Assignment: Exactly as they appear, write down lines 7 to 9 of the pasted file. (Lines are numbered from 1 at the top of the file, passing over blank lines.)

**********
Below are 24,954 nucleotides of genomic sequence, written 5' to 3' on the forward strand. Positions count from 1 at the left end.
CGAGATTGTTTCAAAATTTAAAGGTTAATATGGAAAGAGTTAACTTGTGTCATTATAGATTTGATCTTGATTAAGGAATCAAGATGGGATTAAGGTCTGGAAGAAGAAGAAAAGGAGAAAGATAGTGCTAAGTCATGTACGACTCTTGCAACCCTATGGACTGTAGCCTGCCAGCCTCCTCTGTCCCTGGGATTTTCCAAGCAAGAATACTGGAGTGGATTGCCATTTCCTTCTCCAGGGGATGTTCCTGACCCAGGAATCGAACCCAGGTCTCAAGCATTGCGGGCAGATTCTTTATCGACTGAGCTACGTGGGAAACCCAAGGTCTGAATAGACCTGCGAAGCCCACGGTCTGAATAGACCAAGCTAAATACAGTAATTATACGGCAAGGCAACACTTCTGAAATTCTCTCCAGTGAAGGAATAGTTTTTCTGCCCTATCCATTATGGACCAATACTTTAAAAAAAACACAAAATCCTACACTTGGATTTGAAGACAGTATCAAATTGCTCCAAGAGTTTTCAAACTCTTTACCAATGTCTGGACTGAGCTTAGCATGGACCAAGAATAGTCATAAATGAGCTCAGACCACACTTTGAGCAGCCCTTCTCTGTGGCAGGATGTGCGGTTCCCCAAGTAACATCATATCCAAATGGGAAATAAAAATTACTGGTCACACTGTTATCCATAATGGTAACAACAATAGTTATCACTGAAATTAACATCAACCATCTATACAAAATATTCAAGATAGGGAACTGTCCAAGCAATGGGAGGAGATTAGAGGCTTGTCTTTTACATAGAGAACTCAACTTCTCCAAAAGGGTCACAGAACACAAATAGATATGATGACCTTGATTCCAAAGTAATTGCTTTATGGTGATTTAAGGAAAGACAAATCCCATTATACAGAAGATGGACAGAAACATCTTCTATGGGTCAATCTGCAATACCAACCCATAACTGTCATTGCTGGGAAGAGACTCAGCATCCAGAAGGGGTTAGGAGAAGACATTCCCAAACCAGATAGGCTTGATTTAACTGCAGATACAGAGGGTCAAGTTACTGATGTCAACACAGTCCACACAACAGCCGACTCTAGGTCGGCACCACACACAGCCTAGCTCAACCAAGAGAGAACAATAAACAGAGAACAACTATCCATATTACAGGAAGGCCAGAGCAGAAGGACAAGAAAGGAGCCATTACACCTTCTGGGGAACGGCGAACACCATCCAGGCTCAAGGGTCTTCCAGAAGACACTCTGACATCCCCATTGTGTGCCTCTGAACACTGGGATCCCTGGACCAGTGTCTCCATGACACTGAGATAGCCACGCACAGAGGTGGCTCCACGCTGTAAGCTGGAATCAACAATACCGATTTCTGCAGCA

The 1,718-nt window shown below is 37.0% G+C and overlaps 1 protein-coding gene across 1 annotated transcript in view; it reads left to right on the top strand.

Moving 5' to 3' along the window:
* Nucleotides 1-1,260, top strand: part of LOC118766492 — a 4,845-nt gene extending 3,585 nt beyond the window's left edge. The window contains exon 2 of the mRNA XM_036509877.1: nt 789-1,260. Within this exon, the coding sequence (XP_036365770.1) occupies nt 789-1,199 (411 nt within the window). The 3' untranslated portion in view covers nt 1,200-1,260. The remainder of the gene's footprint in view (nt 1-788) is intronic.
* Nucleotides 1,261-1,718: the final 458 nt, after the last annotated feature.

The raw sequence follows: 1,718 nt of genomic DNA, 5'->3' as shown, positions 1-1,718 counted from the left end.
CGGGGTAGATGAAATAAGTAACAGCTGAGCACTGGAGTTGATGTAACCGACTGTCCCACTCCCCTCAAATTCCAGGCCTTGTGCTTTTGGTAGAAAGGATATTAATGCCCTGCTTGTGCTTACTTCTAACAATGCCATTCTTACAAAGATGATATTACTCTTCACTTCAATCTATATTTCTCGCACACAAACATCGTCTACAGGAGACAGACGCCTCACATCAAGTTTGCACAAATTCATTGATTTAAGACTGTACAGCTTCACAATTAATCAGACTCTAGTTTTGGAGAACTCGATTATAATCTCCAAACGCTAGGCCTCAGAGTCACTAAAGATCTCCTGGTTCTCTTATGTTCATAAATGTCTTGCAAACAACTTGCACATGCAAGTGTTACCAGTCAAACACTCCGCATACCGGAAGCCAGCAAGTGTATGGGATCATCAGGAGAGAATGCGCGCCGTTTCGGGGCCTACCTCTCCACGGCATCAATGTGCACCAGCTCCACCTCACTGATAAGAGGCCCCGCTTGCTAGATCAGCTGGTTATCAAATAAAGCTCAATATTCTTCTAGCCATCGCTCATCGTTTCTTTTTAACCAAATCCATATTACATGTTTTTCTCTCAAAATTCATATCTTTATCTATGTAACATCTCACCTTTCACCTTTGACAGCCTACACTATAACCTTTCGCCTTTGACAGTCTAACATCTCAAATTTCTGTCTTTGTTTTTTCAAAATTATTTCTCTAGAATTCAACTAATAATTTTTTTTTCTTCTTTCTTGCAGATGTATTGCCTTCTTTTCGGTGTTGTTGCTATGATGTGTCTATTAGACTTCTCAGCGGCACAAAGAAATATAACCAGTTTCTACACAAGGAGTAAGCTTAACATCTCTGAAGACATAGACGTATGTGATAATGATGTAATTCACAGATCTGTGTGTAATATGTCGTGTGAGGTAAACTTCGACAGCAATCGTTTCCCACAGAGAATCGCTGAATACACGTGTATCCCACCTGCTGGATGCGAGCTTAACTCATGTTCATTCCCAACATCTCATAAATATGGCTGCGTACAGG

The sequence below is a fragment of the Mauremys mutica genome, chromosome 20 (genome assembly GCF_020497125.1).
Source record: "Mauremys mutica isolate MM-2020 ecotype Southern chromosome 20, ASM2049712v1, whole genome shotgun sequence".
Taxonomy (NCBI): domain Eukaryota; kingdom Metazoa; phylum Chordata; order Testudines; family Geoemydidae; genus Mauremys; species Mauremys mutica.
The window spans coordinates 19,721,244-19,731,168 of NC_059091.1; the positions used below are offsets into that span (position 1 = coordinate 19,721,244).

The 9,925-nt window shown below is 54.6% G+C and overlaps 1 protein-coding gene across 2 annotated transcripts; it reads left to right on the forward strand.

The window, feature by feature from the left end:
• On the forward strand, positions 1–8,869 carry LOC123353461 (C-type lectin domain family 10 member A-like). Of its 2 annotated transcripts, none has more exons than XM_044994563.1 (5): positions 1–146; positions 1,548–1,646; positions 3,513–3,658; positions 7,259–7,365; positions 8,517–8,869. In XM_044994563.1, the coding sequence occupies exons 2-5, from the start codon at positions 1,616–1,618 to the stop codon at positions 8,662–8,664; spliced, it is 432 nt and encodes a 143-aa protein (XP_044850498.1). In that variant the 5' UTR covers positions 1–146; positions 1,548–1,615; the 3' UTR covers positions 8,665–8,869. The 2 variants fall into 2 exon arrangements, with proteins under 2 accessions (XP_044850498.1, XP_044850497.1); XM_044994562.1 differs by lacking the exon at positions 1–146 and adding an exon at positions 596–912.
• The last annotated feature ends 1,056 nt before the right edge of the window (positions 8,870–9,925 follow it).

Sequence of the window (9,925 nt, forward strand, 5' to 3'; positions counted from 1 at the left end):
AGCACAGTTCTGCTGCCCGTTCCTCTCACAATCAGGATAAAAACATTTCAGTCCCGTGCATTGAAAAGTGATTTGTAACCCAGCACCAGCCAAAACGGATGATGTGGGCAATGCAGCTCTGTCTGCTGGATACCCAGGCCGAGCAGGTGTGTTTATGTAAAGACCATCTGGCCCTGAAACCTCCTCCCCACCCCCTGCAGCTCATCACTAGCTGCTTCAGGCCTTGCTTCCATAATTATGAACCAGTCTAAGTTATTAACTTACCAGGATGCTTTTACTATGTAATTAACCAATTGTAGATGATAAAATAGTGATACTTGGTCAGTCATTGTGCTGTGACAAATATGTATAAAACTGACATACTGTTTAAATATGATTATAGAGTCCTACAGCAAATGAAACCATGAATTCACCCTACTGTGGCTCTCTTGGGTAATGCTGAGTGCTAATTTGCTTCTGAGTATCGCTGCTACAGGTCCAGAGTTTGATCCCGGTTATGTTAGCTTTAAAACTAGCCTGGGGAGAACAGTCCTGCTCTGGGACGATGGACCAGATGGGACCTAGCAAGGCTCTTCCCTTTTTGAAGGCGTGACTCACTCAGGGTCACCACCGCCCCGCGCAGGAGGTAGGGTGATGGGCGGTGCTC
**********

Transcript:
The raw sequence follows: 1,718 nt of genomic DNA, 5'->3' as shown, positions 1-1,718 counted from the left end.
CGGGGTAGATGAAATAAGTAACAGCTGAGCACTGGAGTTGATGTAACCGACTGTCCCACTCCCCTCAAATTCCAGGCCTTGTGCTTTTGGTAGAAAGGATATTAATGCCCTGCTTGTGCTTACTTCTAACAATGCCATTCTTACAAAGATGATATTACTCTTCACTTCAATCTATATTTCTCGCACACAAACATCGTCTACAGGAGACAGACGCCTCACATCAAGTTTGCACAAATTCATTGATTTAAGACTGTACAGCTTCACAATTAATCAGACTCTAGTTTTGGAGAACTCGATTATAATCTCCAAACGCTAGGCCTCAGAGTCACTAAAGATCTCCTGGTTCTCTTATGTTCATAAATGTCTTGCAAACAACTTGCACATGCAAGTGTTACCAGTCAAACACTCCGCATACCGGAAGCCAGCAAGTGTATGGGATCATCAGGAGAGAATGCGCGCCGTTTCGGGGCCTACCTCTCCACGGCATCAATGTGCACCAGCTCCACCTCACTGATAAGAGGCCCCGCTTGCTAGATCAGCTGGTTATCAAATAAAGCTCAATATTCTTCTAGCCATCGCTCATCGTTTCTTTTTAACCAAATCCATATTACATGTTTTTCTCTCAAAATTCATATCTTTATCTATGTAACATCTCACCTTTCACCTTTGACAGCCTACACTATAACCTTTCGCCTTTGACAGTCTAACATCTCAAATTTCTGTCTTTGTTTTTTCAAAATTATTTCTCTAGAATTCAACTAATAATTTTTTTTTCTTCTTTCTTGCAGATGTATTGCCTTCTTTTCGGTGTTGTTGCTATGATGTGTCTATTAGACTTCTCAGCGGCACAAAGAAATATAACCAGTTTCTACACAAGGAGTAAGCTTAACATCTCTGAAGACATAGACGTATGTGATAATGATGTAATTCACAGATCTGTGTGTAATATGTCGTGTGAGGTAAACTTCGACAGCAATCGTTTCCCACAGAGAATCGCTGAATACACGTGTATCCCACCTGCTGGATGCGAGCTTAACTCATGTTCATTCCCAACATCTCATAAATATGGCTGCGTACAGG

The sequence below is a fragment of the Mauremys mutica genome, chromosome 20 (genome assembly GCF_020497125.1).